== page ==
Guildford – 1950s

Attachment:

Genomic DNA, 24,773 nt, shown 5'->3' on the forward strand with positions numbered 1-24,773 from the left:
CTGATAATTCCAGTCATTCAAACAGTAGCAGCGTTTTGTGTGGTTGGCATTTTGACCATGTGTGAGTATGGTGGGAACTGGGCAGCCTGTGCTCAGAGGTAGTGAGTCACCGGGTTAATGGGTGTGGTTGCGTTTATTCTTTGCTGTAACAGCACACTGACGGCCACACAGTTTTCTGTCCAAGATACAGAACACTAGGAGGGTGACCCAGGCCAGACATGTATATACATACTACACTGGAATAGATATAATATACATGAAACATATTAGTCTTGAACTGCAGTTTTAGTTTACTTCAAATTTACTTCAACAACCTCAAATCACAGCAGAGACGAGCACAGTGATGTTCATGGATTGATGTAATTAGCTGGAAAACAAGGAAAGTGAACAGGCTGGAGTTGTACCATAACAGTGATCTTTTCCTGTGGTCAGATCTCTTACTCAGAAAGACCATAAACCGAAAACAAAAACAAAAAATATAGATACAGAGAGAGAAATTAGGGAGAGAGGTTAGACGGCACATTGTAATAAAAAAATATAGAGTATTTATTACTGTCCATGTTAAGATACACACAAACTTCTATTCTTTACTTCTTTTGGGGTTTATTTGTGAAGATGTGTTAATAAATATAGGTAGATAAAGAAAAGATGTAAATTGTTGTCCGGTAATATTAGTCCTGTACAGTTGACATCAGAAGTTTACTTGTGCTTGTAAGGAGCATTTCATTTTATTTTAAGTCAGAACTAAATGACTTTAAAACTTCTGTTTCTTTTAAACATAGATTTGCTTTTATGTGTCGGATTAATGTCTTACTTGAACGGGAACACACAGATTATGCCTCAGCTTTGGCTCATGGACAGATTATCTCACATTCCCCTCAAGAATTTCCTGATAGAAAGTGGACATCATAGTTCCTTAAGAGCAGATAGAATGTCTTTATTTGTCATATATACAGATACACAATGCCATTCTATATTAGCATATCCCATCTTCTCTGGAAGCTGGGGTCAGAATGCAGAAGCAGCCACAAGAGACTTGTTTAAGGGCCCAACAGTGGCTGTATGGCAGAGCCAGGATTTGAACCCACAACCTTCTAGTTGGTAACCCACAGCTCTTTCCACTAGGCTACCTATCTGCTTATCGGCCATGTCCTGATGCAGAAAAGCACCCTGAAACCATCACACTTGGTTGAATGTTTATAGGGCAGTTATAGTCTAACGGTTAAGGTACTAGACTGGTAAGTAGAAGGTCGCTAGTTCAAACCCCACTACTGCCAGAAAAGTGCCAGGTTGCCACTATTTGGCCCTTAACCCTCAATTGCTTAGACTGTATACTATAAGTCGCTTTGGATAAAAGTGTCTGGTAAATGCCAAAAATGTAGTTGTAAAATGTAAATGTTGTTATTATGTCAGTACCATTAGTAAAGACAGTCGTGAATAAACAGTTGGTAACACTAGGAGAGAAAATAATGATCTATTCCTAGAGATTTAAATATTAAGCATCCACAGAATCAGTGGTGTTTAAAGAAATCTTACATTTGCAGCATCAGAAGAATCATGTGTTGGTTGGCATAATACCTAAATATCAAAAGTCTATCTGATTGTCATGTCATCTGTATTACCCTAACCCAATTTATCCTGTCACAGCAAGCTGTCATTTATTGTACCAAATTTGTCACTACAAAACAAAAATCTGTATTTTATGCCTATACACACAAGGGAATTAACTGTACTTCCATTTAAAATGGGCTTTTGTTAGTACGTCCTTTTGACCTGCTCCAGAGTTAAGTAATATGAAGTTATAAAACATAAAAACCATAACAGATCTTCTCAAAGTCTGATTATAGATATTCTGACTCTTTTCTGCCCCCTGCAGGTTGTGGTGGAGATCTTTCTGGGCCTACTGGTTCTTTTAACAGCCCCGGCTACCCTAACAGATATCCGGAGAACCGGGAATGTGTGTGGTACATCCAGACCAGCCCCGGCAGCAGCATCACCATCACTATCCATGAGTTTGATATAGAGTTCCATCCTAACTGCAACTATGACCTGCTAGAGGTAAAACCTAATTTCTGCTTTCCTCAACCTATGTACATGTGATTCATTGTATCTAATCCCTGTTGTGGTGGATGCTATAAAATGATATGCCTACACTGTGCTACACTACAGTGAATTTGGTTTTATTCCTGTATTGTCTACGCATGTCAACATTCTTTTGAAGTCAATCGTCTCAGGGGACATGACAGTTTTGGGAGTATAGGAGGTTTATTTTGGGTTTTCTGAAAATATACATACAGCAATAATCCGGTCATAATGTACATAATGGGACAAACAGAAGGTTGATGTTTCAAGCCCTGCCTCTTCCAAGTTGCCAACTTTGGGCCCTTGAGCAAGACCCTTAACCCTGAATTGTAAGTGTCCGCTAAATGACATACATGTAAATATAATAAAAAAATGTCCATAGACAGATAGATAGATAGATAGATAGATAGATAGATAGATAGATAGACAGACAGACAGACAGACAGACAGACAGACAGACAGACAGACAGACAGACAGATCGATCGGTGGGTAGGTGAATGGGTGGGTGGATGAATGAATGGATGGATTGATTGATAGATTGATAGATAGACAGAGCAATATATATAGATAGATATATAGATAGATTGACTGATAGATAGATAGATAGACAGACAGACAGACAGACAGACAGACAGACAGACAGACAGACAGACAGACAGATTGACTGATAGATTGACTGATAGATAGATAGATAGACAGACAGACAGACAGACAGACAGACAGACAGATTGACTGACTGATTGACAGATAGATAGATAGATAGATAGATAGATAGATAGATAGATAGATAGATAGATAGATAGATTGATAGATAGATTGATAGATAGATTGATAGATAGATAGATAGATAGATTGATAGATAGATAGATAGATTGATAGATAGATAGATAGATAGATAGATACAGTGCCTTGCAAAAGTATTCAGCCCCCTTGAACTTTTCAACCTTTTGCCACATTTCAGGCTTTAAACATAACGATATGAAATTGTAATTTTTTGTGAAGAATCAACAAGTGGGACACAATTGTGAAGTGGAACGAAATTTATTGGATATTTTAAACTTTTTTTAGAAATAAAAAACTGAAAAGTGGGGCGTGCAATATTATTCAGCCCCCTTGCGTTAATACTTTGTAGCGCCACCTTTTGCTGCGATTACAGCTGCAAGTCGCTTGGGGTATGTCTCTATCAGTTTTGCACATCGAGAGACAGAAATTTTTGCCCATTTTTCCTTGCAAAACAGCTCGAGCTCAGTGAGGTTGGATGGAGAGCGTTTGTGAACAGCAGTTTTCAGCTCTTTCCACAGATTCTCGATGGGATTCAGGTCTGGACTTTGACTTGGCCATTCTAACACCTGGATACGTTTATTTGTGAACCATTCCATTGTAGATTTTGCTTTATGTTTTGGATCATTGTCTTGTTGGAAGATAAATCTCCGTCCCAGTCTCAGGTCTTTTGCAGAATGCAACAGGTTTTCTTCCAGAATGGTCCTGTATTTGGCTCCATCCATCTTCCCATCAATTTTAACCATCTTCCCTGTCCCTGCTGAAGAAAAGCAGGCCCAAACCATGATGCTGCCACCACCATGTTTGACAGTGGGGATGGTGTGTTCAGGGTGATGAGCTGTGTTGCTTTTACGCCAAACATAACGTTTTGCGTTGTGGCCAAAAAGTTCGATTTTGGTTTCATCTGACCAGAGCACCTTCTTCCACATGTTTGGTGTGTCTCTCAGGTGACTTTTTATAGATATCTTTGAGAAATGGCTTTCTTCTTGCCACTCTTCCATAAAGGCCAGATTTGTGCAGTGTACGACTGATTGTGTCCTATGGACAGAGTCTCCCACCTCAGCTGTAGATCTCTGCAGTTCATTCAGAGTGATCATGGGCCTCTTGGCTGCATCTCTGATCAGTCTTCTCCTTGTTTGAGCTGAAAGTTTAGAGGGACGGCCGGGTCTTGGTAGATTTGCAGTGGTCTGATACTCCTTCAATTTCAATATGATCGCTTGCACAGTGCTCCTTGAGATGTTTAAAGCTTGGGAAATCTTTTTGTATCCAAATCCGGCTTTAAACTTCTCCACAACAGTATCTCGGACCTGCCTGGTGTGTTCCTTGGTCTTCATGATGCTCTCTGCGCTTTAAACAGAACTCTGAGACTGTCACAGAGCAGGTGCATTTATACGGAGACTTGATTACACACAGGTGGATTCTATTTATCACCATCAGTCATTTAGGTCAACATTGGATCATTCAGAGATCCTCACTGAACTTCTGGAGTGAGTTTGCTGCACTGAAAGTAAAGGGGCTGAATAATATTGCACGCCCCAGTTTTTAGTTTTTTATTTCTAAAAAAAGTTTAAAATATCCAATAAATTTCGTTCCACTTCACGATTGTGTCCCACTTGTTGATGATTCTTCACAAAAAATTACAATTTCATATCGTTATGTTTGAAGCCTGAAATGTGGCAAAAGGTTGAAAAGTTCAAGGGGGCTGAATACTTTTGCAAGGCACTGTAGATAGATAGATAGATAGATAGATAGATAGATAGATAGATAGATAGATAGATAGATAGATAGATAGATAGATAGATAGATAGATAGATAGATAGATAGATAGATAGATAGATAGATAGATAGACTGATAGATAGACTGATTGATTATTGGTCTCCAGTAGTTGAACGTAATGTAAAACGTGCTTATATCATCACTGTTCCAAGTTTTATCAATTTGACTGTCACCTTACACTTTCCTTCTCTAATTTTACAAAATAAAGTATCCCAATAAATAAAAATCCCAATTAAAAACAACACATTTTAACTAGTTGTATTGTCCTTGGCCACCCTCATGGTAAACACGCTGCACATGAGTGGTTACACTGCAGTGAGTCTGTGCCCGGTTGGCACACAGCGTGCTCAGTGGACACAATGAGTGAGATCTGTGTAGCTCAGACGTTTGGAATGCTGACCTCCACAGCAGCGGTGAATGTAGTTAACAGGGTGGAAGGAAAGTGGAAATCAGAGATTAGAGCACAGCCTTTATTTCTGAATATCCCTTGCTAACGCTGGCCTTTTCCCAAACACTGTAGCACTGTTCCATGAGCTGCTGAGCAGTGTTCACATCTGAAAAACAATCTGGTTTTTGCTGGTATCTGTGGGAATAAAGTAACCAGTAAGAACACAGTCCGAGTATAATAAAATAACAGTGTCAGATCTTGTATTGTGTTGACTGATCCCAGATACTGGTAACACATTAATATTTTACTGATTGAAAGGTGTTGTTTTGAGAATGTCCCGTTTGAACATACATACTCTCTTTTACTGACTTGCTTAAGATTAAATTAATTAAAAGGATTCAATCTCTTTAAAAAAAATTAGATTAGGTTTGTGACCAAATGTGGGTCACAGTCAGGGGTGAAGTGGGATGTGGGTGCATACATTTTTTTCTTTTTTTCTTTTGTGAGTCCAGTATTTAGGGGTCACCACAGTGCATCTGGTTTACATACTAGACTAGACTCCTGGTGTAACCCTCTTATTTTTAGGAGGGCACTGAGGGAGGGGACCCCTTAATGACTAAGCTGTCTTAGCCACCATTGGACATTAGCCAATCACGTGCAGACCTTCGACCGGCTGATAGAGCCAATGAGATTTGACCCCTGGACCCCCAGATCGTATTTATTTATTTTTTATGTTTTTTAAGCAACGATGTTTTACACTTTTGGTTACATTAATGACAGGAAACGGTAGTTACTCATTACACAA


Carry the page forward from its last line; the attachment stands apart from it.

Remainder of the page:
Many Noongar people lived in houses made from natural or recycled materials used in traditional ways. These included forked branches covered with tin, hessian bags or brush, as well as tents and tin shacks.[xxii] These kinds of houses maintained Noongar links to traditional living and were often in contrast with the European view: Southern Districts Officer, C. Wright Webster described ‘the housing conditions in this area as deplorable, and the worst he had seen anywhere’. He said that ‘Aboriginal people tend to be housed in mia mias, bag humpies, beaten tins on wooden framework, or dilapidated timber shacks with iron roofs. The most common type of dwelling is the tent’.[xxiii] Despite this, many Noongar people fondly recall those days when extended family groups lived together.

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